Mrs. Miniver (1943)

Mrs. Miniver (1943)

Dir. William Wyler

Oscars: Best Picture, Best Director (William Wyler), Best Actress (Greer Garson), Best Supporting Actress (Teresa Wright), Best Screenplay (George Froeschel, James Hilton, Claudine West, Arthur Wimperis), Best Cinematography (Joseph Ruttenberg)

Other Nominees: 49th Parallel, Kings Row, The Magnificent Ambersons, The Pied Piper, The Pride of the Yankees, Random Harvest, The Talk of the Town, Wake Island, Yankee Doodle Dandy

I believe it would be a disservice to William Wyler’s wartime melodrama Mrs. Miniver to ignore the fact that the film is propaganda. This is not meant to demean the film, indeed, many great works of art have been created specifically to redirect a political compass, but to ignore its purpose or to excuse it would weaken the film’s character, and undermine its tremendous heart. Mrs. Miniver casts Greer Garson as a middle-class mother and housewife (those descriptors in that order, thank you) living in the English countryside before and during the country’s entry into World War II (a subject that is pure catnip for the Academy). As the war progresses  from mist to cloud to rain to hurricane, the Miniver family finds themselves at its mercy, just as any family might have during the War. The film shows the family’s simple, harmonious way of life before the war, when their greatest worry was a town flower show, as a valuable ideal that is worth defending at great mortal cost.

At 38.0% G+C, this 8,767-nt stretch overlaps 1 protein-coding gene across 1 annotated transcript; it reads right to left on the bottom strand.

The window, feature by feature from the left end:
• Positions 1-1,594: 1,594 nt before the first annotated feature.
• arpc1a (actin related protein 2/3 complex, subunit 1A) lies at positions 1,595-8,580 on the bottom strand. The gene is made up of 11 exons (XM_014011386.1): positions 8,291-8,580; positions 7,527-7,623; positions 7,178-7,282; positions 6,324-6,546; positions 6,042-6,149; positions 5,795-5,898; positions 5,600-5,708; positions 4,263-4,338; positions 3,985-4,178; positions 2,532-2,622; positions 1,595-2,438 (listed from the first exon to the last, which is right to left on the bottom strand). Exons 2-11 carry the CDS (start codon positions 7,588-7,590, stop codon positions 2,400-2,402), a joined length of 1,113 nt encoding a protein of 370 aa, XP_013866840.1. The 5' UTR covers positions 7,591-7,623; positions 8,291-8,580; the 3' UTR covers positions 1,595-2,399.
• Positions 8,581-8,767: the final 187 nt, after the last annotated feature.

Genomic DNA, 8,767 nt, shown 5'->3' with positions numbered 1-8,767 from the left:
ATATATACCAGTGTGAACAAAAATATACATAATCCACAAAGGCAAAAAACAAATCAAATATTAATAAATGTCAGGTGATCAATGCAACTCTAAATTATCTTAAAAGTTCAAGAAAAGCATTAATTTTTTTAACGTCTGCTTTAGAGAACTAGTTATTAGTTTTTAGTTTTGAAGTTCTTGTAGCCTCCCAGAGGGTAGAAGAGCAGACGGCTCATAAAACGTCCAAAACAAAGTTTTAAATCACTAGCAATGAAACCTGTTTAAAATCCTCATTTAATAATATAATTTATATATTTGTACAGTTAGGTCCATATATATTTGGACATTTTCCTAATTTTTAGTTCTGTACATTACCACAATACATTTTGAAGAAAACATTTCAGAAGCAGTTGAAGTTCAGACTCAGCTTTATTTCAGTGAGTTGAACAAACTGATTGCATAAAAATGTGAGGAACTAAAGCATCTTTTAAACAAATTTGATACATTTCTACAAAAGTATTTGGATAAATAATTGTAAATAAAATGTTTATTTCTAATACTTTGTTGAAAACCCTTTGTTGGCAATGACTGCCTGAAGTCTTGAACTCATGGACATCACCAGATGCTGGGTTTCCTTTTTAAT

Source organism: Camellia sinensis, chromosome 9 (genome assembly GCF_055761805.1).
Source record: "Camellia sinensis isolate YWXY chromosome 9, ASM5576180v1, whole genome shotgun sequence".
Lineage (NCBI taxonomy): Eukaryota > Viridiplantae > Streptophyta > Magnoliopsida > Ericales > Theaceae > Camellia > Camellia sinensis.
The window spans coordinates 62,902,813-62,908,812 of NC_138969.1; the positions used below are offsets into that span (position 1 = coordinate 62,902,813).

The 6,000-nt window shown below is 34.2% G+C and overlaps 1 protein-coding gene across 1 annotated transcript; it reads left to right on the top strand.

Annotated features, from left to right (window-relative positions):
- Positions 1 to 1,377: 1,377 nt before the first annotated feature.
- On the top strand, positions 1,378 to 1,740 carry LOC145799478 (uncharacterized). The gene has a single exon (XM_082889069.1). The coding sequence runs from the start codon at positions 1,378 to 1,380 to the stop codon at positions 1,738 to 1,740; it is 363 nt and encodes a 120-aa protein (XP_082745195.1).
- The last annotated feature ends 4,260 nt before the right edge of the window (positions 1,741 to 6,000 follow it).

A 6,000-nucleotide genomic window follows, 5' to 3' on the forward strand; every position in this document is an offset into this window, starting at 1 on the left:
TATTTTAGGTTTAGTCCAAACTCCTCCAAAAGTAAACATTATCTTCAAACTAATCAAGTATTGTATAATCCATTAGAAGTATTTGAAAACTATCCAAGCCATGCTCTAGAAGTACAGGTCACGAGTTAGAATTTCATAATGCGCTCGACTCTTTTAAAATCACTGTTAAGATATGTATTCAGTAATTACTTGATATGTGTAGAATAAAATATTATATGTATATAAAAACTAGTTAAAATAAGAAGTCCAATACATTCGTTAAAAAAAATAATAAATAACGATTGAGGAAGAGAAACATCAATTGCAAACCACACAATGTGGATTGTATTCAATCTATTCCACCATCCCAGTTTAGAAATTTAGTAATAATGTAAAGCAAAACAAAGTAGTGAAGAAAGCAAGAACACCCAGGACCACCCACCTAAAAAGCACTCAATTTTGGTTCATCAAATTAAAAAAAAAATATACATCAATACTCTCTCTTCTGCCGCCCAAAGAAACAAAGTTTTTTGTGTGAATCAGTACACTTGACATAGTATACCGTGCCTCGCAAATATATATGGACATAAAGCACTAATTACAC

Screenshot (21)

World War II wasn’t that bad – wasn’t your local church destroyed this artfully?

Continue reading

Marty (1955)

Marty (1955)

Dir. Delbert Mann

Oscars: Best Picture (Harold Hecht), Best Director (Delbert Mann), Best Actor (Ernest Borgnine), Best Screenplay (Paddy Chayefsky)

Other Nominees: Love is a Many-Splendored Thing; Mister Roberts; Picnic; The Rose Tattoo

Marty is a film of such small scale, of such small ambitions, that it is hard to imagine such a film winning critical acclaim or even much popular attention in today’s world of big budgets and high stakes. Indeed, such was the attitude at Warner Bros. at the time of the film’s production, as it was produced largely as a low-budget tax write-off. Regardless, Marty went on to great financial success at many times its studio investment, and took the country by surprise with its simple, naïve charm. The film is largely unremarkable but for the moral conundrum of its titular character, played with dim-witted spark by Ernest Borgnine, who faces questions of worth and identity in as posed to him by those in his good meaning, but close-minded, community.

Capture2

Marty (Ernest Borgnine) attempts to ask a girl out, to disastrous results.

Continue reading